@HitechGa Can you explain your solution as why did you take $P_0(t)= e^{-rt}$ and not $P_0(t)= (rt)^{r} e^{-rt}/r!$ ?

Dark Mode

810 views

6 votes

$P_{n} (t)$ is the probability of $n$ events occurring during a time interval $t$. How will you express $P_{0} (t + h)$ in terms of $P_{0} (h)$, if $P_{0} (t)$ has stationary independent increments? (Note: $P_{t} (t)$is the probability density function).

@HitechGa Can you explain your solution as why did you take $P_0(t)= e^{-rt}$ and not $P_0(t)= (rt)^{r} e^{-rt}/r!$ ?

0

@Abhrajyoti00 Hello, you need to revisit the definition of Poisson distribution from a standard book. Well, the probability mass function of Poisson distribution can be given as:

Let $r$ be the average rate of an event happening in unit time.

Hence, the average rate of happening of that event in time $t$ units =$rt$.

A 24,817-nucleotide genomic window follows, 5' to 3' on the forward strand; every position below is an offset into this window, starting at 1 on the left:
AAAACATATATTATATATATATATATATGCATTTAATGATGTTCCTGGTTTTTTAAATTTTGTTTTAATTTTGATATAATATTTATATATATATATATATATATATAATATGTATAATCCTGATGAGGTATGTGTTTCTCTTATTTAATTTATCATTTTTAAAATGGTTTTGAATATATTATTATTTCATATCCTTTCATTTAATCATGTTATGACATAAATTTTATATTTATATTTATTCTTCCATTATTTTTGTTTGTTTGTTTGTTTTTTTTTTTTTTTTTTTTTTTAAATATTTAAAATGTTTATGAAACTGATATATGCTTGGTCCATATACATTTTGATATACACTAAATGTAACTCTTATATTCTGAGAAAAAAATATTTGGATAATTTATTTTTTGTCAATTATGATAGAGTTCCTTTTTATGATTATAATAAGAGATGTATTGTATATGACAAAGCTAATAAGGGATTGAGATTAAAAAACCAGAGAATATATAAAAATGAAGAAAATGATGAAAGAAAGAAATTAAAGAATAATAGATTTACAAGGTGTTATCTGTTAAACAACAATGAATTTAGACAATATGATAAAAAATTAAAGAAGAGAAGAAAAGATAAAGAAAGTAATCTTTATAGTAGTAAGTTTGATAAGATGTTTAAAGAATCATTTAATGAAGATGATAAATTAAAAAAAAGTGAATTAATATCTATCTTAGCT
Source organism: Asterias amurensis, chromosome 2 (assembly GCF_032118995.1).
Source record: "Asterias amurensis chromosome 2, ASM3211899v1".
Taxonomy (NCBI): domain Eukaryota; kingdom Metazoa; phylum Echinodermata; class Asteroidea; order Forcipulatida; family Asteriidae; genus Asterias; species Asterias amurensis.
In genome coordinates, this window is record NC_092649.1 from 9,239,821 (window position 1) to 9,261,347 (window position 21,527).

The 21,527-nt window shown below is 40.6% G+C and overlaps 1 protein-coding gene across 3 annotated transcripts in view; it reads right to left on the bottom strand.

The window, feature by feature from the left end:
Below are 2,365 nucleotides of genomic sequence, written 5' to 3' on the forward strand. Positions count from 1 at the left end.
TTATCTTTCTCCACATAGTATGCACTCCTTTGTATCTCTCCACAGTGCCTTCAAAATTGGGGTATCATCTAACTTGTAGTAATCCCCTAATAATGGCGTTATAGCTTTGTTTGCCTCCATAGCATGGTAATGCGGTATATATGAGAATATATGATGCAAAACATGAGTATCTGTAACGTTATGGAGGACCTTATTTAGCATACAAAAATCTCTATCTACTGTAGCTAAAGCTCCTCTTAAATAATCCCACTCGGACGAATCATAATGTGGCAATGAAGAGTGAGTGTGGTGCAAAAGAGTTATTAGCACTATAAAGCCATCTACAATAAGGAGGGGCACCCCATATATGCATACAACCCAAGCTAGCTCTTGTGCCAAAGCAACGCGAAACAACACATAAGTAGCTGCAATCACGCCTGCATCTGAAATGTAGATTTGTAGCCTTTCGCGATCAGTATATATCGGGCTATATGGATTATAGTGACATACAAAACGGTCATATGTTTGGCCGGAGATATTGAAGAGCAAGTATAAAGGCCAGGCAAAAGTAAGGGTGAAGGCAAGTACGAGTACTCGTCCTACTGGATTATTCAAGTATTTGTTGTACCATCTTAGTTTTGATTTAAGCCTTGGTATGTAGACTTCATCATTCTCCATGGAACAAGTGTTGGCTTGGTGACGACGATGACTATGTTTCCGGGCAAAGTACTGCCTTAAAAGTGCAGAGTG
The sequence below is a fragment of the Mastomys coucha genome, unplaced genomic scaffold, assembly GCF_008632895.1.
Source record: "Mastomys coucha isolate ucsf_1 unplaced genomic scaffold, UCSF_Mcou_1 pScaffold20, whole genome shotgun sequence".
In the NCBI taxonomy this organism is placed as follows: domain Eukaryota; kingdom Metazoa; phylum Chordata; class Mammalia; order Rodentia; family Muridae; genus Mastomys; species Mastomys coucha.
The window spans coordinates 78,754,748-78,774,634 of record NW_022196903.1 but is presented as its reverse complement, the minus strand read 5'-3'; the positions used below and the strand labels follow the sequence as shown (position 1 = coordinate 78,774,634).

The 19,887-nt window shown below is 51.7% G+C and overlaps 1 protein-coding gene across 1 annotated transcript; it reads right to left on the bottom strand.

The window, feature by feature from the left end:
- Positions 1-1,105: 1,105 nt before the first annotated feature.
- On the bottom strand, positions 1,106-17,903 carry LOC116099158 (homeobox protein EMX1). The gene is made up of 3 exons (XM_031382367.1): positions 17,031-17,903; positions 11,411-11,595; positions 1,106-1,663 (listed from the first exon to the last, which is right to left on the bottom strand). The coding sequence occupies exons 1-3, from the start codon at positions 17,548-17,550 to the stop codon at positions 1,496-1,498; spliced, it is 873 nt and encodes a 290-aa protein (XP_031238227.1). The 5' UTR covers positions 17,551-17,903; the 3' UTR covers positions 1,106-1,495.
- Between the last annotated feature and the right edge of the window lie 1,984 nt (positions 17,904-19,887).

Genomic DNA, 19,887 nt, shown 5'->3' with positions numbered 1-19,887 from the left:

So this becomes our mean ($\lambda$)= $rt$

Now, let $X$ be the random variable indicating the number of occurrences of that event and it is this random variable $X$ which follows the Poisson distribution. So the probability mass function is given as:

$$P(X=x)= \frac{\lambda^x\times e^{-\lambda}}{x!}$$

In the given GATE question, $x=0$, note the subscript of $P$ which denotes a $0$, so we have:

$$P(X=0)=e^{-\lambda}$$

$$\implies P(X=0)=e^{-rt}$$

1

Thanks @HitechGa. Got to know that the equation can be adapted if, instead of the average number of events $\lambda$, we are given the average rate $r$ at which events occur. Then $\lambda = rt$

Till this time I just knew about $\lambda = np$

Link : https://en.wikipedia.org/wiki/Poisson_distribution#:~:text=The%20equation%20can,%2C%20and

0

4 votes

Best answer

$P_0(t)$ denote the probability that no events happened in an interval of length $t.$$$P_0(t + h) = P_0(t) P_0(h)$$ This is because if there are no events in interval $[0,t+h]$ then there are no events in intervals

- $[0,t]$
- $[t, t+h]$

These two intervals are non overlapping and it is given in question that $P_0(t)$ has stationary independent increments and so their probabilities are independent.

PS: One of the axioms of Poisson distribution is that the numbers of events in two nonoverlapping regions are independent.